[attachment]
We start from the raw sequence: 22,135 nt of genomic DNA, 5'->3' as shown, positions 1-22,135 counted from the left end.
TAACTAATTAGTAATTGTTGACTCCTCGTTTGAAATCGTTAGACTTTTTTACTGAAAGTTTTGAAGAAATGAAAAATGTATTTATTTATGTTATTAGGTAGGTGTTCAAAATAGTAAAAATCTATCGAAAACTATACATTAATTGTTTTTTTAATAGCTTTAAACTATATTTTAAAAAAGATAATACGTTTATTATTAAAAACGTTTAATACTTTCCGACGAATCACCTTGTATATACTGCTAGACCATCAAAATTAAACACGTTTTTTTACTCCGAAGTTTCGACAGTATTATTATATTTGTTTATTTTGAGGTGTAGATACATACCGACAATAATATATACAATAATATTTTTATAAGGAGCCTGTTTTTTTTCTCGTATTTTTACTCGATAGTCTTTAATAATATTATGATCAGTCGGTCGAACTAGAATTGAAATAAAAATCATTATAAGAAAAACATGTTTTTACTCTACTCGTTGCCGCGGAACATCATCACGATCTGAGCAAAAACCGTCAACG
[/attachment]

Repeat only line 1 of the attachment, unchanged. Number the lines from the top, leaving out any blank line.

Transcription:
We start from the raw sequence: 22,135 nt of genomic DNA, 5'->3' as shown, positions 1-22,135 counted from the left end.